It's New and Improved!
LW! has worked out the kinks (you wrote us; we listened!) and relaunched its free Upper West Side walking tour iPhone app.

Designed by local experts for people of all ages and interests, LW's walking tour app is an innovative way to explore the architecture and history of one of New York City's most beloved and vibrant neighborhoods. Meant to appeal to a wide rage of users from residents to visitors to the city, families, and armchair travelers, the free app tour highlights 35 landmark locations including the legendary Dakota Apartments, Beacon Theatre, Ansonia Hotel and Central Park. Each location features intriguing facts and striking photographs that tell the story of the Upper West Side's development since the 19th century.

Preview the LW! app by visiting our blog!
To accompany the relaunched LW! app, we have created a user-friendly blog that highlights the features and tools found within the app, along with prominent sites and architects highlighted along the tour. See something you like and want more? Visit iTunes to download the LW! app and explore the neighborhood! Don't have time to explore the neighborhood on foot? You're in luck! Use the app from the comfort of your home to take a virtual walking tour.
Click here to begin your preview of the FREE LW! walking tour app!

What the App Users Are Saying (more here!):

"This app is a great way to see New York City's Upper West Side. I downloaded it at home, learned about some of the interesting locations and checked out a few stops on the walking tour. It's great for people visiting the city AND for people who have lived there their entire lives."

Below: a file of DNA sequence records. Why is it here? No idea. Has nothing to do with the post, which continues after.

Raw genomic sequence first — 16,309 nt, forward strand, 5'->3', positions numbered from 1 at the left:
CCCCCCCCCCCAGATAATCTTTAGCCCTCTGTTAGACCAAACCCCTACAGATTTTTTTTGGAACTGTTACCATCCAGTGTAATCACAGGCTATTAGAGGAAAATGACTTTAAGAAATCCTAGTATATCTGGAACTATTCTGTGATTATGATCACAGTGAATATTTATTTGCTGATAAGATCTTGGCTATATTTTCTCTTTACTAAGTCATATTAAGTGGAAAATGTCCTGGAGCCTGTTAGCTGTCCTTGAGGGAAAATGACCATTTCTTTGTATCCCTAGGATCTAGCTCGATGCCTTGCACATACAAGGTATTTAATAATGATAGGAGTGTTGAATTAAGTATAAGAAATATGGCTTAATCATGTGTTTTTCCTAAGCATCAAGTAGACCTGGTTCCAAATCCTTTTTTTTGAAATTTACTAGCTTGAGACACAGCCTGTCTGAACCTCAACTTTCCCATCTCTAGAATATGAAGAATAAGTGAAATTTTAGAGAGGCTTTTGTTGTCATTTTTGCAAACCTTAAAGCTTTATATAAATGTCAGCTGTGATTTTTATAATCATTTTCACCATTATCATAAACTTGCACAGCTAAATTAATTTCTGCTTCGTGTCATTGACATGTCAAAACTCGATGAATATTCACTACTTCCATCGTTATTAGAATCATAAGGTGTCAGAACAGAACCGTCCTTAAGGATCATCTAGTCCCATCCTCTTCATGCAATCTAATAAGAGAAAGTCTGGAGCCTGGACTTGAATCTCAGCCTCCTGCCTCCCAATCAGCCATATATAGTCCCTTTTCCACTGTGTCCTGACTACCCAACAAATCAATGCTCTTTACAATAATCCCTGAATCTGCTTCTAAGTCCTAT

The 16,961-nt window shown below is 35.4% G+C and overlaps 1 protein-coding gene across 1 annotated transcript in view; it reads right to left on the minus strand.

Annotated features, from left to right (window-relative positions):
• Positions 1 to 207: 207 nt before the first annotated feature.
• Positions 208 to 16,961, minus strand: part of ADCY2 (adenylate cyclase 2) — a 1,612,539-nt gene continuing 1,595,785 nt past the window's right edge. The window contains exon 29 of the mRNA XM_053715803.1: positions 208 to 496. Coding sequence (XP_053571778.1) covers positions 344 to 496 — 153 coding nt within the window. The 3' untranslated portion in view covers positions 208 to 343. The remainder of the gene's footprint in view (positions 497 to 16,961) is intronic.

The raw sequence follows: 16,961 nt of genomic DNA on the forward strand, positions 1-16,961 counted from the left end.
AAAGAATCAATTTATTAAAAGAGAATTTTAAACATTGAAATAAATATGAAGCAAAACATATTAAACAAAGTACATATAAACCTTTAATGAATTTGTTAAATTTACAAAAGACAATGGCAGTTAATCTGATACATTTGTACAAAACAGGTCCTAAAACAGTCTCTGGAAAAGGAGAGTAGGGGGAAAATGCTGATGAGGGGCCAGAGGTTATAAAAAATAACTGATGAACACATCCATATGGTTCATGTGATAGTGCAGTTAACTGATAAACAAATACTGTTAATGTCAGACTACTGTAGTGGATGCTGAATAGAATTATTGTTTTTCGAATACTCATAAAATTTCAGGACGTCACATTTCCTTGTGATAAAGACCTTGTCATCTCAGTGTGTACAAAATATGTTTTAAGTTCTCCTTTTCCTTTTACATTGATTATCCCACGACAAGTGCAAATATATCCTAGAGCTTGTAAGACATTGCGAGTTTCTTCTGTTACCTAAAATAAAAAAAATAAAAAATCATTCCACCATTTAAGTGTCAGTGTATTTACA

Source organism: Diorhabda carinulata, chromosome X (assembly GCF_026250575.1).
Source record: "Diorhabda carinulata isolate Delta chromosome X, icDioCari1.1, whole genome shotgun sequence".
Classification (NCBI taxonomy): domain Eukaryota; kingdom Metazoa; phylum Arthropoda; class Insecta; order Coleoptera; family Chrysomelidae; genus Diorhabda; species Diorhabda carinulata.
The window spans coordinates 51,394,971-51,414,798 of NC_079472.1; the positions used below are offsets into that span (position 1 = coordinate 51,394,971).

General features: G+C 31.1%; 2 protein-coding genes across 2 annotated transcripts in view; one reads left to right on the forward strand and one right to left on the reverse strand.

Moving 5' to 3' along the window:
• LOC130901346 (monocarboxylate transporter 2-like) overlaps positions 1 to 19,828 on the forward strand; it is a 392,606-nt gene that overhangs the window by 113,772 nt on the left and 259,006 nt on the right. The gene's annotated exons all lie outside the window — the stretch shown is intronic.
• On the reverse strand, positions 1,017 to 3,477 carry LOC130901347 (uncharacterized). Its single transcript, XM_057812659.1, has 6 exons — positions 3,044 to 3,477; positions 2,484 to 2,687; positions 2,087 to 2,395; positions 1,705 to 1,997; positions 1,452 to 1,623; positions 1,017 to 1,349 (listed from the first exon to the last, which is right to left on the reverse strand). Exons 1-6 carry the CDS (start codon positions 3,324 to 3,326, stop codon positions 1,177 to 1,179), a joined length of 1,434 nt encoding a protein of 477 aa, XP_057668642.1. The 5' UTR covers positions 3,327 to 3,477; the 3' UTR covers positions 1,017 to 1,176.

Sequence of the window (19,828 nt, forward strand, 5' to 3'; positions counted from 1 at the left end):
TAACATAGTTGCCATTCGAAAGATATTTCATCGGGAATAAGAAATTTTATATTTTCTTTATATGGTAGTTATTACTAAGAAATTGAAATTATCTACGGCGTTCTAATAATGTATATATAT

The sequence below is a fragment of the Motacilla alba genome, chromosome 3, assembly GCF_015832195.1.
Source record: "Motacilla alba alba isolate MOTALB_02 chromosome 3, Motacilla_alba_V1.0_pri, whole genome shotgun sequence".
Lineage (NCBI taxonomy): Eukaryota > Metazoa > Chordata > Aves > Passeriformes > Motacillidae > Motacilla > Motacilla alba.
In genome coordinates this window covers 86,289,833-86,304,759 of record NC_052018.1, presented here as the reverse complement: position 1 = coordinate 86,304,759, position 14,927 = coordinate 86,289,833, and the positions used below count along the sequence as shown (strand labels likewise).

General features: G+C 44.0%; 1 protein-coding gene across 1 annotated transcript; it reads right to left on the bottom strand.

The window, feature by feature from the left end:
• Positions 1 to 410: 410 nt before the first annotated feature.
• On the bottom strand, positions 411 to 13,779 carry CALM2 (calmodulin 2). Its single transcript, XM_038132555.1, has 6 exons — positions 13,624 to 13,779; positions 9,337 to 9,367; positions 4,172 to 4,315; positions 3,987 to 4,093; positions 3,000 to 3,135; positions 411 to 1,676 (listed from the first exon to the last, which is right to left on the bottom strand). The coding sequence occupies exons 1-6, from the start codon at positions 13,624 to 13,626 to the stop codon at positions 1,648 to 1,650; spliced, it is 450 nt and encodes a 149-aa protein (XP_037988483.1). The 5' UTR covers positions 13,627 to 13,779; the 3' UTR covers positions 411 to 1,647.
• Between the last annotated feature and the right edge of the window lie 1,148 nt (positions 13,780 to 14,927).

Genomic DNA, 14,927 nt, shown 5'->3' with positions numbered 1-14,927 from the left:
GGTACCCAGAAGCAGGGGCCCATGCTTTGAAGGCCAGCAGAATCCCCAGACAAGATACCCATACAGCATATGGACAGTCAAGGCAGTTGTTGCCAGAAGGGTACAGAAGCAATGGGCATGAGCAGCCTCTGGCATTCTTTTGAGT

"Wonderful way to experience NYC architecture!" 

Wednesday, August 22, 2012

Anchor's Away!

There is perhaps no better place to spend a summer evening in New York City than aboard the John J. Harvey Fireboat, moving through the Hudson River, Wallabout Bay and greater New York Harbor.  Enjoy our Flickr album below, sharing some of our favorite scenes from a nautical evening to remember (Thursday, August 16th)!


Tuesday, August 14, 2012

640 West End Avenue: A Neighborhood Favorite!

A guest post by IHDF intern Jonathan Ortiz

My favorite building on the Upper West Side is 640 West End Avenue, at West 91st Street. It is my favorite because it stands out from a mile away. One side of the building is almost completely covered in ivy, which in my opinion gives it a very good, mesmerizing look. I mainly like it because it doesn't follow the standard look of buildings in the area, it has its own identity.

Because this building captured my attention, I did some research. here are some things I found interesting: The building was designed by the architecture firm Townsend, Steinle & Haskell in 1912. It has a three-story rusticated limestone base with the rest of the building being grey brick. The entrance does not have a canopy, but instead two polished granite columns and a broken pediment reveal on the second floor window above the entrance. And here's a fun fact - 640 West End Avenue was used in an episode of Seinfeld as the exterior of Mr. Pitt's apartment building.

Thursday, August 9, 2012

West End Presbyterian: An intricate marvel

A guest blog by WHSAD intern Jahmauny Monds 

When I walked up to the West End Presbyterian Church, it was clear to me that this building is definitely a proud work of art.

It is detailed terrifically and precisely. I took great notice of its bold symmetrical design. I was stunned by the arch engraving. The building is absolutely impressive, with its unique brick patterns (bonds). The dazzling circle window above the arches has details that are simply exceptional. I think the aesthetics on this building are amazing; a fine church indeed.

Wednesday, August 8, 2012

In Two Weeks, Important Hearing for West End Avenue Extension